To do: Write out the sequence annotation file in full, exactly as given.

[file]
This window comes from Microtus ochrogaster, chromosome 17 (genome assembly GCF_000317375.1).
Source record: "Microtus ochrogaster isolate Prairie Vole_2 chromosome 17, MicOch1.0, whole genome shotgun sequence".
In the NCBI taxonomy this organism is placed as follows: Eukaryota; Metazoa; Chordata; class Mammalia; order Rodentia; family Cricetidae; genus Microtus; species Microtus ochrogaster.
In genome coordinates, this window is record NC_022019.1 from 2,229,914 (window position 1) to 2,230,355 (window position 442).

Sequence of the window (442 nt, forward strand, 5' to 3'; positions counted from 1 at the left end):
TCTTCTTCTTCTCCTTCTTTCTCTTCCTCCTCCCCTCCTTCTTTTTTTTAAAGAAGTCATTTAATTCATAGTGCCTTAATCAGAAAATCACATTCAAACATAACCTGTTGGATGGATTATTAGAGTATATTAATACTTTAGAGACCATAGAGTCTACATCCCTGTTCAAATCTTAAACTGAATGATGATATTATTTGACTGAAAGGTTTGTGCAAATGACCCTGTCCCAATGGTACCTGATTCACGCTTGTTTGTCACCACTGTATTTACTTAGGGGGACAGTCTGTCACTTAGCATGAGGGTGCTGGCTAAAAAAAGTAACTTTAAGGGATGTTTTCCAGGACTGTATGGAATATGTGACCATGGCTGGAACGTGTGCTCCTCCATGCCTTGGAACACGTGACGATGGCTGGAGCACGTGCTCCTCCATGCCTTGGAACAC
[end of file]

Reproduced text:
This window comes from Microtus ochrogaster, chromosome 17 (genome assembly GCF_000317375.1).
Source record: "Microtus ochrogaster isolate Prairie Vole_2 chromosome 17, MicOch1.0, whole genome shotgun sequence".
In the NCBI taxonomy this organism is placed as follows: Eukaryota; Metazoa; Chordata; class Mammalia; order Rodentia; family Cricetidae; genus Microtus; species Microtus ochrogaster.
In genome coordinates, this window is record NC_022019.1 from 2,229,914 (window position 1) to 2,230,355 (window position 442).

Sequence of the window (442 nt, forward strand, 5' to 3'; positions counted from 1 at the left end):
TCTTCTTCTTCTCCTTCTTTCTCTTCCTCCTCCCCTCCTTCTTTTTTTTAAAGAAGTCATTTAATTCATAGTGCCTTAATCAGAAAATCACATTCAAACATAACCTGTTGGATGGATTATTAGAGTATATTAATACTTTAGAGACCATAGAGTCTACATCCCTGTTCAAATCTTAAACTGAATGATGATATTATTTGACTGAAAGGTTTGTGCAAATGACCCTGTCCCAATGGTACCTGATTCACGCTTGTTTGTCACCACTGTATTTACTTAGGGGGACAGTCTGTCACTTAGCATGAGGGTGCTGGCTAAAAAAAGTAACTTTAAGGGATGTTTTCCAGGACTGTATGGAATATGTGACCATGGCTGGAACGTGTGCTCCTCCATGCCTTGGAACACGTGACGATGGCTGGAGCACGTGCTCCTCCATGCCTTGGAACAC